Igor Purlantov, a New York attorney, pleaded guilty and was sentenced to 24 months in prison for fraudulently transferring more than $1 million from the bank accounts of a deceased California resident and then failing to pay taxes on that income. According to court documents, Purlantov defrauded a deceased family friend by fraudulently adding himself on to the friendʼs HSBC bank account in Geneva and then transferring more than $1 million to his own accounts in London before transferring some of the money to his accounts in New York. The defendant then failed to pay taxes on the stolen income. Purlantov agreed to fully reimburse the beneficiaries of his deceased friend $1,175,666 and to pay $293,048 in back taxes to the Internal Revenue Service.

Troy A. Beam, of Shippensburg, was sentenced to 74 months in prison for tax evasion, obstructing and impeding the due administration of the Internal Revenue laws, and willful failure to file federal income tax returns. According to evidence introduced at trial, Beam, a former certified public accountant and state auditor in the Pennsylvania Auditor Generalʼs Office, failed to file any federal income tax returns since April 1996. The evidence at trial proved that from 1999 to 2007, Beam earned more than $10.3 million in gross income from his various businesses but used North Star Investment Holdings Ltd. to set up a bank account in the Cayman Islands to hide his income and assets.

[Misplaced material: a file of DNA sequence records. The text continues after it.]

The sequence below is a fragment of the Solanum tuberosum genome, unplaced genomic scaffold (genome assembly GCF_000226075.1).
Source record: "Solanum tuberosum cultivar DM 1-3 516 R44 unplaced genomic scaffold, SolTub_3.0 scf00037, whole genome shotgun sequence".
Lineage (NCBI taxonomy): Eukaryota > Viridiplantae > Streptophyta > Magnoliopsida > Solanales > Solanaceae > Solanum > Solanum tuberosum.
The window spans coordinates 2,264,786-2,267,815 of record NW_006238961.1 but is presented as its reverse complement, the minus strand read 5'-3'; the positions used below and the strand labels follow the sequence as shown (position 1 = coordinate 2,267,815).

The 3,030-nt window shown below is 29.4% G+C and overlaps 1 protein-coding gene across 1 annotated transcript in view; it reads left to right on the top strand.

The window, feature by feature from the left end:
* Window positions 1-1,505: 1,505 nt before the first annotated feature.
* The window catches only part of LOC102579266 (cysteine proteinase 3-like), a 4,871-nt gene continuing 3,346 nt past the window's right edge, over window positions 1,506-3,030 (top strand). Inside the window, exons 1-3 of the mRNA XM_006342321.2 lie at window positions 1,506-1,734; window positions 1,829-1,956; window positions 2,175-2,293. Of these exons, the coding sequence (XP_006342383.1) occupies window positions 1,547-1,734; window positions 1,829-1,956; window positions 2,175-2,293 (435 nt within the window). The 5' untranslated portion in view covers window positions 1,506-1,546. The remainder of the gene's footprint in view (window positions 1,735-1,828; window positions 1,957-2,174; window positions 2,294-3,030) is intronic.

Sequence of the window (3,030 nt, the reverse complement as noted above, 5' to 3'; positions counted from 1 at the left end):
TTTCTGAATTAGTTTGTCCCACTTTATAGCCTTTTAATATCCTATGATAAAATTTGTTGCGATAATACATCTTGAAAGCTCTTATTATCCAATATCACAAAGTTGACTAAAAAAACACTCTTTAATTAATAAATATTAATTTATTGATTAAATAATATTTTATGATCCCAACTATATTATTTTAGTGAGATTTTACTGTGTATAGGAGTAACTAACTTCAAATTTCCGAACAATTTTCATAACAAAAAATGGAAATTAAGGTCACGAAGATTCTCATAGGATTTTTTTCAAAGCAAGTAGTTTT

On September 29, 2011, in Pittsburgh, Pa., Dr. David P. Alan was sentenced to 21 months in prison, three years of supervised release, and ordered to pay a $40,000 fine for his conviction of tax evasion. According to information presented to the court, Alan engaged in a scheme to inflate cost of goods sold deductions for his limited liability corporation for tax year 2004 using an offshore shell corporation and bank account to reduce the income from his business reportable on his individual tax returns. Alan employed the same scheme in tax years 2001-2003, filing false individual joint tax returns for tax years 2001 and 2002.

James A. Simon was sentenced to 72 months in prison, followed by three years of supervised release and ordered to pay $886,901 in restitution to the Internal Revenue Service (IRS) because he did not disclose that he had an interest in foreign bank accounts and did not file required Report of Foreign Bank and Financial Accounts (FBARs) with the Treasury Department regarding the foreign accounts.